In one week I will be twenty-eight years old. At various ages I did not think I would survive until this point, though I have remained hopeful that I will have a long and impactful life even on my most impossible days.
And yet, the last few years when my birthday wanders around once again during the sticky Midwestern summer, my depression and anxiety are quick to follow and cling to me just as my clothes do in this humidity. Suddenly I am sinking, sinking, sinking, until I begin my crying spells that last for weeks, or I become completely apathetic towards my life. Every year since my twenty-first birthday depression has come for the same reason; from my early to now late twenties, I feel that while birthdays are usually something to celebrate, mine is absolutely not, because I have little to show for the fact that I have been alive this long.
In the American society I was raised in, you are told from a very young age who and what you can be. You grow up, you finish school. Then you go to more school. You get a degree, you secure a job to stick with for 30 or 40 years, you get married, you have children, you retire, you hang around for a while, and that’s your life. There are perks to these steps, of course, it isn’t all mundane. People are praised and celebrated for getting that expensive piece of paper that proclaims they know more now than they ever have about a particular subject. First homes and weddings are cause for elaborate, wonderful parties that scream to the world, look at me! I am definitely doing the thing!
Of course, while for many people these things do not come without some level of hardship, the regular life obstacles that many average people go through are on an entirely different level than the hardship people such as myself endure- The hardships that have kept me from building the life I so desire.
A week away from twenty-eight years old, I have no money. I have no home of my own. I have no career, no process towards one, no wedding, and no children (fur babies or human ones). For all the spectacular celebrations my life should have been filled with by now, instead my flourishing has been suffocated with chronic illness, hospitals and ambulances, abuse, and my survival instincts constantly in red alert mode in order to get through it all. I can’t help but feel behind, like a total and complete failure who lost the game of life before I even had my hands properly on the controller.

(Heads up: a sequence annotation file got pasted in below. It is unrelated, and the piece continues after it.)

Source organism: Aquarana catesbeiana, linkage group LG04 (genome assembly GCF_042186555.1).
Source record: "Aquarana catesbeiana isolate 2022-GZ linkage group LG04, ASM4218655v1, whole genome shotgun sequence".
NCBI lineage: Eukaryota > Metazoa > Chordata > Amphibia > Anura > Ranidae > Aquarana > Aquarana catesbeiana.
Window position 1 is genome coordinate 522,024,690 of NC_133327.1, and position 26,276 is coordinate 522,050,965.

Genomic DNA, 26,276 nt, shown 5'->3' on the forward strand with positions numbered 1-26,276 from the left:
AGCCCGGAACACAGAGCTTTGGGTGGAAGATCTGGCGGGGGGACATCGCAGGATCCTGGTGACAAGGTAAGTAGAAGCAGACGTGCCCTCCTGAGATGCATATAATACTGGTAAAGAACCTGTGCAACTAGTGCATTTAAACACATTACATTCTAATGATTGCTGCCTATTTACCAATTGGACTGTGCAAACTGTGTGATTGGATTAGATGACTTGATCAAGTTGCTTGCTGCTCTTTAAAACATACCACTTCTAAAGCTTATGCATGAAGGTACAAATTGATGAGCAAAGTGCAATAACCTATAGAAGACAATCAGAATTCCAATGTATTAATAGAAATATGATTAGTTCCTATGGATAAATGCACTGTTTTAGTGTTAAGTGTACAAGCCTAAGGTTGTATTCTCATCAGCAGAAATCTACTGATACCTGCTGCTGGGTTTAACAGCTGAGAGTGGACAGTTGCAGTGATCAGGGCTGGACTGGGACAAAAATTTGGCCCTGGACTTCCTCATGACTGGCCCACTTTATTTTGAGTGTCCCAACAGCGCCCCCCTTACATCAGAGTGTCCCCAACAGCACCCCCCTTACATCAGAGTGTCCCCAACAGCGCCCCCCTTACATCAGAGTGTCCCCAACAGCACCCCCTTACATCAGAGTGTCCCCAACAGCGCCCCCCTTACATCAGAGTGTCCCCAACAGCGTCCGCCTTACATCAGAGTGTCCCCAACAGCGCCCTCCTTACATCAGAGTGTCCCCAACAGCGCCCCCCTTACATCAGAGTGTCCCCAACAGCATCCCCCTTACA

However, as one of my counselors recently stated, deeming myself a total and complete failure may not entirely be fair. I have survived more than two decades of abuse that I have worked extremely hard to recover from, and I strive to live kindly and compassionately despite my downfalls. I’ve had two decades of unrelenting chronic pain that made me suffer for days, weeks, or months, and at finally releasing me from its excruciating clutches would guarantee it would be back soon, like a demon haunting my insides. There’s been two decades of being unable to contemplate where I may be in five years because I wasn’t convinced I could survive the next five days. Two decades of constant, painful struggle, that I, though it has brought out the weakest and most ugly parts of me, have somehow survived.
But our society doesn’t throw parties for someone who has survived long term physical and mental abuse.
We don’t have welcome home parties for someone who has come home from their dozenth hospitalization.
We don’t post on Facebook how happy we are to have tiny day to day accomplishments than were in themselves hard to achieve because of disability, because in the eyes of others, it might seem completely insane, or worse, trivial.
Our society greatly underestimates the amount of strength it takes to remain alive and functioning when burdened with chronic pain, and they underestimate the type of resilience it requires to still have passion come from a heart that has been fractured more times than any heart ever should. The average person does not understand that while on the outside, I may seem like is an unemployed, lost, exhausted young woman, inside I am a warrior battered from constant fighting and constant losing. My victories that I have won have not come easily and have often been few and far between. I am battered, bruised, scarred, and broken. Many nights I sit at the edge of my bed, screaming through struggling breaths and a stuffy nose that I can’t be like this anymore. I can’t stand to be in pain anymore.
But even still, I do manage take the seconds, and the days, and the years, with every single painful breath. I muster the courage to breathe them in and out and I dare to believe that this life will get better. I may always be chronically ill, but I fight ferociously to have a life that is still long, happy, and meaningful. The kind of life I can be proud of.
We don’t celebrate that kind of courage, either-
But this year, on July fourth, I am going to.